“Boston is very rich in lots of medical services, but as you can imagine, for our patients, it was hard to get the services they needed when they needed them,” says White. “We’re a very small community-based medical center. We work in people’s homes and we have a very friendly outpatient facility and now we’re in a very large hierarchical academically-focused medical center. We have lots to learn from each other in an honestly bumpy journey.”

The very large primary care practice they worked with included both residents and staff physicians. “They had not looked at the super- utilizer population before we posed the question,” says White.

Many of the physicians were part-timers or residents who weren’t particularly qualified to handle complex patients and often didn’t know their patients had been admitted to the hospital until three or four days later.

“Six of [our patients] have had residents for their primary care, and three of them had first-year residents. These are people right out of medical school. When you think of the complexity of these patients ... We feel we have a lot to offer, but the system is not set up to give these patients the level of care they need.”

Brenner says that with their fragmentation, and high turnover of staff, the big academic medical centers will be the last ones to the table.

“Smaller settings, because they are already flatter and more relationship centric, will be able to figure this work out.”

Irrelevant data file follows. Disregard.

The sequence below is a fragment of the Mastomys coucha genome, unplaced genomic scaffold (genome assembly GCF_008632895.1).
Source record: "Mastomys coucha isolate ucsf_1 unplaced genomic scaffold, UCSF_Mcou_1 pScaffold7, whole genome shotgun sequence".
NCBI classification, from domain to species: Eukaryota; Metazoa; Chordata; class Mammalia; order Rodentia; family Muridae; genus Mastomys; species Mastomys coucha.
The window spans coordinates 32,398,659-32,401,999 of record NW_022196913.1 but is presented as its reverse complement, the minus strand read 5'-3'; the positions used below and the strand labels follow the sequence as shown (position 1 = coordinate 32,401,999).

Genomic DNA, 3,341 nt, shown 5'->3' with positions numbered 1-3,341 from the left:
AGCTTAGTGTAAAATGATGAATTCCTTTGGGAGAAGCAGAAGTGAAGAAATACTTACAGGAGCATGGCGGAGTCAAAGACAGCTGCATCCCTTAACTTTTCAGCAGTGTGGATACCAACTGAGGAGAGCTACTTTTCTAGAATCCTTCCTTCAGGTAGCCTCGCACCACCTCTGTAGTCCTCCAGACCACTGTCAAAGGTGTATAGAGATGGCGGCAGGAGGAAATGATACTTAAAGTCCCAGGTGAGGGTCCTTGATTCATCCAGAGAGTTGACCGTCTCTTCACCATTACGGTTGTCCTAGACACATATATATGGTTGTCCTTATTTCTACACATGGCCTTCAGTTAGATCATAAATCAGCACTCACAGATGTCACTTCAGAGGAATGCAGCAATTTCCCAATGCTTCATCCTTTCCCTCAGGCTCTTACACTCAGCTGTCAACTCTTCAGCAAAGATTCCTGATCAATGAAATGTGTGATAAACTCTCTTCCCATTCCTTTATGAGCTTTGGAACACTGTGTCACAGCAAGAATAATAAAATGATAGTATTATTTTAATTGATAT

The hope is that this super-utilizer work can be applied on a grander scale, with more and bigger payers for coordinated care.

During the Super-Utilizer Summit, Stephen Cha, MD, chief medical officer at the Center for Medicaid and CHIP Services, identified four key policy decisions for state Medicaid officials:

  • Should we pursue a super-utilizer program?
  • What payers are involved?
  • Who provides the services and what is their relationship to primary care providers? What is the targeting strategy?
  • How is the program funded?

Medicaid support for care models includes waivers; targeted case management; medical health homes; and integrated care models.

“We’re ready to partner with states,” says Cha, “but don’t come in and tell us what authority you want, tell us what you want to do for your population, for your state.”

Mary Mayhew, commissioner for the Maine Department of Health, says she is following the Kennebec Valley pilot project closely to see how it might work at the state level. The savings are clear: more than $100,000 in costs cut since Maine General Hospital started the program with 30 frequent ED users in 2011. The biggest challenge is figuring out how to share patients’ data while respecting privacy and confidentiality within the Health Insurance Portability and Accountability Act (HIPAA) standards.

“That pilot project clearly demonstrated that there is success and value in this effort,” she says. “It’s clear to me we’ve got to have that kind of unit within the Medicaid program.”

About the Author

Laure Putre

Laura Putre is a freelance writer whose work has appeared in O: The Oprah Magazine, Hospitals & Health Networks, Cleveland Clinic Magazine, Today’s Hospitalist and other national publications. She is also the editor of Belt, a new online magazine “devoted to long-form journalism, essay, and commentary with a distinctly Rust Belt sensibility.” She lives in Cleveland.